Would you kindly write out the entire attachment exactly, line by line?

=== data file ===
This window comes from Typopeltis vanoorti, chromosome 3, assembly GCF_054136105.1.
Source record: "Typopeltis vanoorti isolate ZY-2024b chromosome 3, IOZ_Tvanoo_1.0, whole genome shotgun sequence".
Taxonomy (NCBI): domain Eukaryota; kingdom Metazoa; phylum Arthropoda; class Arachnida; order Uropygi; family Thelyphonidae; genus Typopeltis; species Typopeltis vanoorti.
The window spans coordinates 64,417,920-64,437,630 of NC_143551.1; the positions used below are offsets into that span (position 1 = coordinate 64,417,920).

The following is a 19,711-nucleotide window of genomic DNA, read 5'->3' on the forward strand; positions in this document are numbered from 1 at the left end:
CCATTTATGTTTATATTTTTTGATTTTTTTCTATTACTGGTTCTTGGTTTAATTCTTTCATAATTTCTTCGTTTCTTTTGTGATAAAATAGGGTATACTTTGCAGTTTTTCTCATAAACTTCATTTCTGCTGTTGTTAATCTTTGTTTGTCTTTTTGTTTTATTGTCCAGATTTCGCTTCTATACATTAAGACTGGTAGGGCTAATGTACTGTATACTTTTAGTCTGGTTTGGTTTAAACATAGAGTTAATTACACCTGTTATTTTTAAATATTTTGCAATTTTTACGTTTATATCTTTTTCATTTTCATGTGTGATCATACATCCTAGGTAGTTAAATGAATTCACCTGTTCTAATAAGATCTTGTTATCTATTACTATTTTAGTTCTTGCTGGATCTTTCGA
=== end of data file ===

This window comes from Typopeltis vanoorti, chromosome 3, assembly GCF_054136105.1.
Source record: "Typopeltis vanoorti isolate ZY-2024b chromosome 3, IOZ_Tvanoo_1.0, whole genome shotgun sequence".
Taxonomy (NCBI): domain Eukaryota; kingdom Metazoa; phylum Arthropoda; class Arachnida; order Uropygi; family Thelyphonidae; genus Typopeltis; species Typopeltis vanoorti.
The window spans coordinates 64,417,920-64,437,630 of NC_143551.1; the positions used below are offsets into that span (position 1 = coordinate 64,417,920).

The following is a 19,711-nucleotide window of genomic DNA, read 5'->3' on the forward strand; positions in this document are numbered from 1 at the left end:
CCATTTATGTTTATATTTTTTGATTTTTTTCTATTACTGGTTCTTGGTTTAATTCTTTCATAATTTCTTCGTTTCTTTTGTGATAAAATAGGGTATACTTTGCAGTTTTTCTCATAAACTTCATTTCTGCTGTTGTTAATCTTTGTTTGTCTTTTTGTTTTATTGTCCAGATTTCGCTTCTATACATTAAGACTGGTAGGGCTAATGTACTGTATACTTTTAGTCTGGTTTGGTTTAAACATAGAGTTAATTACACCTGTTATTTTTAAATATTTTGCAATTTTTACGTTTATATCTTTTTCATTTTCATGTGTGATCATACATCCTAGGTAGTTAAATGAATTCACCTGTTCTAATAAGATCTTGTTATCTATTACTATTTTAGTTCTTGCTGGATCTTTCGA